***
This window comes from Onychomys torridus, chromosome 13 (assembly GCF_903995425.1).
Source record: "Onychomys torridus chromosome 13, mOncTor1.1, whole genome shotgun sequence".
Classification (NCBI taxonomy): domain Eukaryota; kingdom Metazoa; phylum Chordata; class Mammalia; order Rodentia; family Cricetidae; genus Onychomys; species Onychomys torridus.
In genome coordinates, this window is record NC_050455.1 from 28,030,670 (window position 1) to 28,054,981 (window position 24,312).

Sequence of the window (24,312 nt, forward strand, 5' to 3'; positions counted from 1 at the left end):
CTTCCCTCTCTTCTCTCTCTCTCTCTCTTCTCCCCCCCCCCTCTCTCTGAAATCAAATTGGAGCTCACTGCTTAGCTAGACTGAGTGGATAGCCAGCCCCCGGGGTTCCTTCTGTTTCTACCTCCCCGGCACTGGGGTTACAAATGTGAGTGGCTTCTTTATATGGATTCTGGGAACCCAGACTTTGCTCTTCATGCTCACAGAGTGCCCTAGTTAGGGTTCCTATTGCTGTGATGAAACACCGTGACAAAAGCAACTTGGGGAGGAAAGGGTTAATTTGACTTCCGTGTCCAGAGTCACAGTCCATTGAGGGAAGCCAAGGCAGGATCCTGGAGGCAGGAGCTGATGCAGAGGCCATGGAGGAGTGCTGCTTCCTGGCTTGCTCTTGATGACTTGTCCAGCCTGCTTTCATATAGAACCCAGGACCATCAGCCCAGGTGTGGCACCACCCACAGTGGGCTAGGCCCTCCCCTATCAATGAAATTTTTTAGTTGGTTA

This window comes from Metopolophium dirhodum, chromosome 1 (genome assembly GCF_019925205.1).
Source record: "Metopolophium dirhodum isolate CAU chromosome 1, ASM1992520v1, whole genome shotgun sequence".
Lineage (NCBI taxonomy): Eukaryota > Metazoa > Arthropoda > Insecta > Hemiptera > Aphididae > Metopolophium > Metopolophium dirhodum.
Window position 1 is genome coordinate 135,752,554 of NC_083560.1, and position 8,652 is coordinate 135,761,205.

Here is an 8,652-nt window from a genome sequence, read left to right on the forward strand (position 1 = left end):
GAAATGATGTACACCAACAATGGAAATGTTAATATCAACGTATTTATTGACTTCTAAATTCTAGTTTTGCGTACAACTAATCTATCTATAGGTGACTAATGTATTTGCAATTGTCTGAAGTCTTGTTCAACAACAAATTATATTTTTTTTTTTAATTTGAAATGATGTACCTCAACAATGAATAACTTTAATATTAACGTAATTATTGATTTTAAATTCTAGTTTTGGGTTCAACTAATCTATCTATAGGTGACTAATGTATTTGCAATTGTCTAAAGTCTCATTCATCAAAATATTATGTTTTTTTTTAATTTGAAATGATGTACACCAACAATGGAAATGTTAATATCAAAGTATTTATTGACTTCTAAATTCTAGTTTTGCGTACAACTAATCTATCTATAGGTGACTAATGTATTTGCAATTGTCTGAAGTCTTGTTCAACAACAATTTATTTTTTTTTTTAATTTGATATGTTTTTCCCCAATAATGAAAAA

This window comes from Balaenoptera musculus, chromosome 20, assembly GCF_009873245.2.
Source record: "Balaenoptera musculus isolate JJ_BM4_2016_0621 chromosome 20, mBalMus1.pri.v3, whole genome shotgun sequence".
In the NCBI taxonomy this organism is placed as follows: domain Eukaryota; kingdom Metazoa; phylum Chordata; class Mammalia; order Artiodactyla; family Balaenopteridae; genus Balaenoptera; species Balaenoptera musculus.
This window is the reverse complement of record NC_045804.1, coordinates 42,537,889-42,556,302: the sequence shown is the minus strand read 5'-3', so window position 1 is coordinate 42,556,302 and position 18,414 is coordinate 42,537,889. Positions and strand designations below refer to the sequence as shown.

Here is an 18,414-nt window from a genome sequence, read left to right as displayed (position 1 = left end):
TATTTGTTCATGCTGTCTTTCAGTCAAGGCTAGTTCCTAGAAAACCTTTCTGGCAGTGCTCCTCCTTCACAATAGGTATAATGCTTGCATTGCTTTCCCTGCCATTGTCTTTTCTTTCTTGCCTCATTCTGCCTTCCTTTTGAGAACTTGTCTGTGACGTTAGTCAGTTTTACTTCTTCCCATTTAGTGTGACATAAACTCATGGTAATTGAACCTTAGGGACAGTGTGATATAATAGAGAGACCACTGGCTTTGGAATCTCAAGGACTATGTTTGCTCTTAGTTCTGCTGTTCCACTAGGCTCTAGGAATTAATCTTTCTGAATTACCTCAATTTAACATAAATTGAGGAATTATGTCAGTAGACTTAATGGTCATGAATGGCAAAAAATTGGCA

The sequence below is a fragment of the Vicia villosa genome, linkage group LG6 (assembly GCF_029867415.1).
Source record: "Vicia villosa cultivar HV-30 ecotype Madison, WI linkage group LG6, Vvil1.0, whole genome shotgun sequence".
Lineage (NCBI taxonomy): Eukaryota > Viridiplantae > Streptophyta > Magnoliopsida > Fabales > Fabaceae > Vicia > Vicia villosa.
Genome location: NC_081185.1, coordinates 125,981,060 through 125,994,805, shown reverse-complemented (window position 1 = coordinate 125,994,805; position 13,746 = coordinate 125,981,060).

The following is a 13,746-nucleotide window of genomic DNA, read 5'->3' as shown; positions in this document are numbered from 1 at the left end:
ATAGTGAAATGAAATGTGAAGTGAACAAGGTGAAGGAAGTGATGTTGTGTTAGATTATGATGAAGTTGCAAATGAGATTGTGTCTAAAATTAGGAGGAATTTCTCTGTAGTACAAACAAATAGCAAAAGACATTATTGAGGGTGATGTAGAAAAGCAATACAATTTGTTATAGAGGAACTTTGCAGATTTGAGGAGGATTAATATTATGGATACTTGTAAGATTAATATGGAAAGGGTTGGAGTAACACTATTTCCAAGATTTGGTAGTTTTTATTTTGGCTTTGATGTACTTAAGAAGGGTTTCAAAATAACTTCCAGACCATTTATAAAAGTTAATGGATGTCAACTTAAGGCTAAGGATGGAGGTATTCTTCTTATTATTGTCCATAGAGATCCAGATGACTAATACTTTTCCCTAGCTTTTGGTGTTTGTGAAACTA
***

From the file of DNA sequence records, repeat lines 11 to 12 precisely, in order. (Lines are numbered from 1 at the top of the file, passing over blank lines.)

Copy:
Here is an 8,652-nt window from a genome sequence, read left to right on the forward strand (position 1 = left end):
GAAATGATGTACACCAACAATGGAAATGTTAATATCAACGTATTTATTGACTTCTAAATTCTAGTTTTGCGTACAACTAATCTATCTATAGGTGACTAATGTATTTGCAATTGTCTGAAGTCTTGTTCAACAACAAATTATATTTTTTTTTTTAATTTGAAATGATGTACCTCAACAATGAATAACTTTAATATTAACGTAATTATTGATTTTAAATTCTAGTTTTGGGTTCAACTAATCTATCTATAGGTGACTAATGTATTTGCAATTGTCTAAAGTCTCATTCATCAAAATATTATGTTTTTTTTTAATTTGAAATGATGTACACCAACAATGGAAATGTTAATATCAAAGTATTTATTGACTTCTAAATTCTAGTTTTGCGTACAACTAATCTATCTATAGGTGACTAATGTATTTGCAATTGTCTGAAGTCTTGTTCAACAACAATTTATTTTTTTTTTTAATTTGATATGTTTTTCCCCAATAATGAAAAA